April 5, 2004

Amazon Rainforest and Cattle Production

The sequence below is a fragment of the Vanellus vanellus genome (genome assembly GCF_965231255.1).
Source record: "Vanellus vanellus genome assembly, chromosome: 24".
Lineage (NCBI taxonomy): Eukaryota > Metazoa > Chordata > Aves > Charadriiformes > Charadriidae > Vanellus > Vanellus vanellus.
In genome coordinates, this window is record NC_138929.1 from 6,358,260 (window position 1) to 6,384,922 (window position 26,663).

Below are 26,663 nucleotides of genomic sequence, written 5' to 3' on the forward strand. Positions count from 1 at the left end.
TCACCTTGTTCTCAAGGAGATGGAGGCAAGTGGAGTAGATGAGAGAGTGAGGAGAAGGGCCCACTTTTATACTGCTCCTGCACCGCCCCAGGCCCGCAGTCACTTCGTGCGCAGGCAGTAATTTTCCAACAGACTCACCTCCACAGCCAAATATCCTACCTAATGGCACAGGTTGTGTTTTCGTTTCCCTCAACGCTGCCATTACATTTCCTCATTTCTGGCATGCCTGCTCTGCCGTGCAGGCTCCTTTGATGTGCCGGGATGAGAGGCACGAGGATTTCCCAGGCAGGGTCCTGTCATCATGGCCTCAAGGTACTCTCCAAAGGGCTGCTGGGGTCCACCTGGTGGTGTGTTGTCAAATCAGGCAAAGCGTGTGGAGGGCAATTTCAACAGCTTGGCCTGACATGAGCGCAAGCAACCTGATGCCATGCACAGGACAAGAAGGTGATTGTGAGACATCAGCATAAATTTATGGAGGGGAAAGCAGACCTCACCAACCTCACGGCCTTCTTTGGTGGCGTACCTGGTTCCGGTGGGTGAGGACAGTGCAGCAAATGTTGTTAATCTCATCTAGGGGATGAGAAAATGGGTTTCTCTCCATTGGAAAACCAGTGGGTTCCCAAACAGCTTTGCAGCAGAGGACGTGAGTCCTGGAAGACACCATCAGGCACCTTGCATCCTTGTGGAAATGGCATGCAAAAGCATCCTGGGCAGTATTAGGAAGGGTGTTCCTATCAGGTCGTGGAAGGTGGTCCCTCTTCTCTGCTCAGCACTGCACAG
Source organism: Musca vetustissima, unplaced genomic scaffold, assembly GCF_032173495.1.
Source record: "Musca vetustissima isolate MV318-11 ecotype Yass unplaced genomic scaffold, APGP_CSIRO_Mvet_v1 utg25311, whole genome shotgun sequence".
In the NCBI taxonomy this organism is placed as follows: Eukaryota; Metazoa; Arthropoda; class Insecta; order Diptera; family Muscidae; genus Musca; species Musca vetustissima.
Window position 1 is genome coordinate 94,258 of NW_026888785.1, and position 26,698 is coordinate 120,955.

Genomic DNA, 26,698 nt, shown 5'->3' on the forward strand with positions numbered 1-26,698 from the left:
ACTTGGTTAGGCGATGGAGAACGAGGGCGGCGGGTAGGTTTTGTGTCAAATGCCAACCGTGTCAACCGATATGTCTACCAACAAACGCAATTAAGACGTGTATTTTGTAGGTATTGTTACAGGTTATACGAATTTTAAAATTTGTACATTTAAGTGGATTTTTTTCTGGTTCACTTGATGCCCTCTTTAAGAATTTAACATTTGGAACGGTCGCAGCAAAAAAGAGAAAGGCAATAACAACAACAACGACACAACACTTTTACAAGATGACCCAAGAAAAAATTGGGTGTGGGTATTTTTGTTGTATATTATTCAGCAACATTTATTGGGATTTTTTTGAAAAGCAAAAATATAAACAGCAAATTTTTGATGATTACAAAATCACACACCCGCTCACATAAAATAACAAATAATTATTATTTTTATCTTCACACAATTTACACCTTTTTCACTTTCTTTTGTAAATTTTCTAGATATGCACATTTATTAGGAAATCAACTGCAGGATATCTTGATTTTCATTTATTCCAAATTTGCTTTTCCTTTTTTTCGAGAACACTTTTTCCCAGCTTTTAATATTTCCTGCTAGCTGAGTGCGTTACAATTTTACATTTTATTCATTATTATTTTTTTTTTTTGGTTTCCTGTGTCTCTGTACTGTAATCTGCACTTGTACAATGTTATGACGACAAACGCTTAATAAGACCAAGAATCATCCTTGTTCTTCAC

Interesting point from Back40 at Crumb Trail. The general public and the environmental groups point to increased cattle grazing as the thing that is causing the precipitous decline of the Amazon Rainforest basin when it is actually Brazil's exports of soybeans to Europe that is causing the most damage to the land. bq. One of the world's most alarming environmental controversies appears to be worsening. Rates of forest destruction in Brazilian Amazonia exceeded the previous year's rate by about 40%. In total, 6.4 million acres were felled and burned, an area nearly the size of Belgium... bq. Soybeans are big business in Brazil, which looks set to overtake the US as the world's largest soybean producer. The area of land under soybeans has grown sharply, increasing from 25 million acres in 1990 to over 45 million acres today. Most soybean production is concentrated along the southern margin of the Amazon, in drier woodlands and savannas, but each year the soybean farmers are encroaching further into the rainforest... bq. Much of Brazil's burgeoning soybean crop is exported to Europe, where it is used as feed for cattle and pigs. And the solution is a relatively simple one but not well suited to the slash and burn mindset -- one needs to take the long view for this to work: bq. hmmm, another Belgium's worth of beans every year grown for export to Europe. No wonder the cattle have no place to graze, their grasslands have been plowed up for beans and now they're cutting down the forest for even more bean fields. The problem isn't cattle, it's beans and the demented notion of development through export of low value agricultural commodities. The key to development is to export valuable products. Brazil should keep its beans and grasslands for cattle forage and export beef, dairy products and manufactured leather goods. These products are worth more and they get to keep the manure rather than exporting their soil fertility to Europe. bq. Generating greater revenues per acre means fewer acres will be developed. But the principle must be followed repeatedly. Plow the profits into further development of higher value activities. Instead of exporting soya, export packaged tofu. Fewer beans will need to be grown for greater profits. More and better local jobs will be created. To develop they need to move up the value curve. Lather, rinse, repeat. This is where the effort should be spent - educating the farmers and the financial backers that they will get more $$$ out of their operation if they stick with one area, farm better, train their workers and invest in the factories to make a finished product instead of shipping the raw materials out of country. Value-added merchandise is the only way to go. Posted by DaveH at April 5, 2004 9:28 PM